Welcome guest You're not logged in. 263 users online, thereof 0 logged in

If you recall the historical development of set theory, the general principle of comprehension led to contradictions. Zermelo restricted this principle and limited a general comprehension to the following axiom of separation:

Axiom: Schema of Separation Axioms (Restricted Principle of Comprehension)

If \(p(z)\) is a definite property, then for all sets \(X\) there is a subset \(Y\) consisting of those elements \(z\), for which \(p(z)\) is satisfied. Formally, this axiom can be written as

\[\forall X~\exists Y~\forall z~(z\in Y \Leftrightarrow z\in X\wedge p(z)).\]

Albert Skolem proposed to state “definite property” more precisely by replacing $p(z)$ by an atomic formula in predicate logic $p(z,x_1,\ldots,x_n).$ This makes the axiom in fact a whole schema for infinitely many axioms, in which the placeholder $p(z,X_1,\ldots,X_n)$ stands for an arbitrary, $n+1$-ary logical formula, in which $z$ is a free variable. With this specification, and if we abbreviate the aliteration $x_1,\ldots,x_n$ by $\overset{n}{x}$, the axiom states: For every predicate of the form $p(z,\overset{n}{x})$ the following axiom holds: For all $\overset{n}{x}$ and all sets $x$ there is a set $y$ containing exactly those elements $z$ of $x$ fulfilling $p(z,\overset{n}{x})$: $$\forall \overset{n}{x}(\forall X(\exists Y(\forall z(z\in Y\Rightarrow z\in X\wedge p(z,\overset{n}{x}))))).$$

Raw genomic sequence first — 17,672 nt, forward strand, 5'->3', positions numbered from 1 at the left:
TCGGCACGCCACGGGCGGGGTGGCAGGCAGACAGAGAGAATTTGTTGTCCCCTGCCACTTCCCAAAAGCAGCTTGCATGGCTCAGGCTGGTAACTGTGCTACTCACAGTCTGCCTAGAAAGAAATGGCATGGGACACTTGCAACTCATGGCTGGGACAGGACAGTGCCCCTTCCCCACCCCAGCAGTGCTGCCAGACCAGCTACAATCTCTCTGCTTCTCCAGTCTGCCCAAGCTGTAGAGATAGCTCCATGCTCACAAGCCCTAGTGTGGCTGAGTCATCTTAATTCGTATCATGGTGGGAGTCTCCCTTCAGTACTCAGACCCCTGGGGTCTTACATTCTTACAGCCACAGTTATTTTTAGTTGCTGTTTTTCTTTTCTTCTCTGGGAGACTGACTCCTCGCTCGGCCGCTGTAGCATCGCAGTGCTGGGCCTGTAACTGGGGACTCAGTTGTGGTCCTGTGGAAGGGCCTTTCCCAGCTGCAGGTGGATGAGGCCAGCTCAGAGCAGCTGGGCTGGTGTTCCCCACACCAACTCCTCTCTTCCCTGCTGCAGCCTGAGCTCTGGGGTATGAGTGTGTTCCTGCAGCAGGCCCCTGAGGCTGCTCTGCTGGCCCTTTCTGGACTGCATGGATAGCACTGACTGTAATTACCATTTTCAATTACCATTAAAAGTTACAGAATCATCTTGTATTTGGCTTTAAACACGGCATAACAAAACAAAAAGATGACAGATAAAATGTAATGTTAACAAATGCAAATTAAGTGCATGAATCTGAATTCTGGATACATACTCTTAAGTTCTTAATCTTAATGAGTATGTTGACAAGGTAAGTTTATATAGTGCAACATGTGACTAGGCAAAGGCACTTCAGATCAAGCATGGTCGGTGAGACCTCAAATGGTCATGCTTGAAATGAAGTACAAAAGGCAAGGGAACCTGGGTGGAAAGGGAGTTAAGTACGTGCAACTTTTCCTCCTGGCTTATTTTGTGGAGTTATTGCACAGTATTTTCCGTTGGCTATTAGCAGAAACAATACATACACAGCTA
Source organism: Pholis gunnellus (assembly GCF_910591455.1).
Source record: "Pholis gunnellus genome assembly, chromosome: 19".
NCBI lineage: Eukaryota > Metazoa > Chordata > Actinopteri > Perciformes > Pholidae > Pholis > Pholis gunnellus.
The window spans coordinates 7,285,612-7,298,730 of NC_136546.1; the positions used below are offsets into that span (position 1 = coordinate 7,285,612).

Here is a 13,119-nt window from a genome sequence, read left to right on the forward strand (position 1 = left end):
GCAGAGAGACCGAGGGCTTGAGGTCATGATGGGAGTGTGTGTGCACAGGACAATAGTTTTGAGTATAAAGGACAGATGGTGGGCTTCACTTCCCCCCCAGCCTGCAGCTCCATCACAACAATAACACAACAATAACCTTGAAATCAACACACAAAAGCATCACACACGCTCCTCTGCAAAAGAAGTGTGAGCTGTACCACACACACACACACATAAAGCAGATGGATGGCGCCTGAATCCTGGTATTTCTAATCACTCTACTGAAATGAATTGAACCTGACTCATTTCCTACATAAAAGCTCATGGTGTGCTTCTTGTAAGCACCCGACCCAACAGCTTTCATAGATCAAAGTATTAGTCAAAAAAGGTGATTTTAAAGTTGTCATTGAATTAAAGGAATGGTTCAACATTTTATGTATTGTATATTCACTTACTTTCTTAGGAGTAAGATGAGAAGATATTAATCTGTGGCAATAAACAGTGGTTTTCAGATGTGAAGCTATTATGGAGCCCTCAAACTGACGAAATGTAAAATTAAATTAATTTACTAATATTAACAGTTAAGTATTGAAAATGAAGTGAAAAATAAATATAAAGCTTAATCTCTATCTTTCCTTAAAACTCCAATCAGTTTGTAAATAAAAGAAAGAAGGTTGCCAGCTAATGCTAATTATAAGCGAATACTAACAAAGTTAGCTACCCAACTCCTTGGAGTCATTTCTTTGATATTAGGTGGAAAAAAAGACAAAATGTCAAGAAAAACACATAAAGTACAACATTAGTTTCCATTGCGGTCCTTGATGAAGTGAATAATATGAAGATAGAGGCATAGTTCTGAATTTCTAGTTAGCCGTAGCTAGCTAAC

The schema justifies the set-builder notation, since it ensures the existence (and with the axiom of extensionality the uniqueness) of a subset of elements of a set $x$ fulfilling some given property $p(z,\overset{n}{x})$:
$$\forall \overset{n}{x} (\forall X(\exists Y(Y=\{z\in X\mid p(z,\overset{n}{x})\}))).$$